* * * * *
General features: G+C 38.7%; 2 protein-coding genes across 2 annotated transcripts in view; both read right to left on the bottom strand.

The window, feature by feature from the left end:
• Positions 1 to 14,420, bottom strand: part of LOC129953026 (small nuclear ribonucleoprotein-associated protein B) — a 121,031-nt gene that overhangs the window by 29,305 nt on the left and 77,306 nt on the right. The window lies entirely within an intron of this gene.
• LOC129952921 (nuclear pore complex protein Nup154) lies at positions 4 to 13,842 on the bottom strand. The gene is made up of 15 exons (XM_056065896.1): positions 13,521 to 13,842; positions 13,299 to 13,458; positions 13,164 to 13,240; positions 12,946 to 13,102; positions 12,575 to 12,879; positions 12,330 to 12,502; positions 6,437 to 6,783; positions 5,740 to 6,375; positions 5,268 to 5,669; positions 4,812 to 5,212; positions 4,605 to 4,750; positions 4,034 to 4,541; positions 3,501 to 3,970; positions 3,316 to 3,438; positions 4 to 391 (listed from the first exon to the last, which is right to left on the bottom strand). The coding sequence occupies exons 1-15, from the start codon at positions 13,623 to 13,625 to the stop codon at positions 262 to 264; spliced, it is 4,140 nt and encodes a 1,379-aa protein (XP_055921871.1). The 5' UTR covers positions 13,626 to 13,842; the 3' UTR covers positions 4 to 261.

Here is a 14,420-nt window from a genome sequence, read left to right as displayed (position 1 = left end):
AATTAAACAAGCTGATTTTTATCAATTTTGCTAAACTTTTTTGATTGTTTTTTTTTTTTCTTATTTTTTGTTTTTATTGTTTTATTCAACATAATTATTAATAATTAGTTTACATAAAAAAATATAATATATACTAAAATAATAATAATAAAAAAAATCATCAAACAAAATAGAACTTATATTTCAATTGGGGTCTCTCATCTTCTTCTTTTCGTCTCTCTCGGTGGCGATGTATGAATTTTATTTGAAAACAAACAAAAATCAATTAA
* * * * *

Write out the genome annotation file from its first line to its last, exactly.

General features: G+C 38.7%; 2 protein-coding genes across 2 annotated transcripts in view; both read right to left on the bottom strand.

The window, feature by feature from the left end:
• Positions 1 to 14,420, bottom strand: part of LOC129953026 (small nuclear ribonucleoprotein-associated protein B) — a 121,031-nt gene that overhangs the window by 29,305 nt on the left and 77,306 nt on the right. The window lies entirely within an intron of this gene.
• LOC129952921 (nuclear pore complex protein Nup154) lies at positions 4 to 13,842 on the bottom strand. The gene is made up of 15 exons (XM_056065896.1): positions 13,521 to 13,842; positions 13,299 to 13,458; positions 13,164 to 13,240; positions 12,946 to 13,102; positions 12,575 to 12,879; positions 12,330 to 12,502; positions 6,437 to 6,783; positions 5,740 to 6,375; positions 5,268 to 5,669; positions 4,812 to 5,212; positions 4,605 to 4,750; positions 4,034 to 4,541; positions 3,501 to 3,970; positions 3,316 to 3,438; positions 4 to 391 (listed from the first exon to the last, which is right to left on the bottom strand). The coding sequence occupies exons 1-15, from the start codon at positions 13,623 to 13,625 to the stop codon at positions 262 to 264; spliced, it is 4,140 nt and encodes a 1,379-aa protein (XP_055921871.1). The 5' UTR covers positions 13,626 to 13,842; the 3' UTR covers positions 4 to 261.

Here is a 14,420-nt window from a genome sequence, read left to right as displayed (position 1 = left end):
AATTAAACAAGCTGATTTTTATCAATTTTGCTAAACTTTTTTGATTGTTTTTTTTTTTTCTTATTTTTTGTTTTTATTGTTTTATTCAACATAATTATTAATAATTAGTTTACATAAAAAAATATAATATATACTAAAATAATAATAATAAAAAAAATCATCAAACAAAATAGAACTTATATTTCAATTGGGGTCTCTCATCTTCTTCTTTTCGTCTCTCTCGGTGGCGATGTATGAATTTTATTTGAAAACAAACAAAAATCAATTAA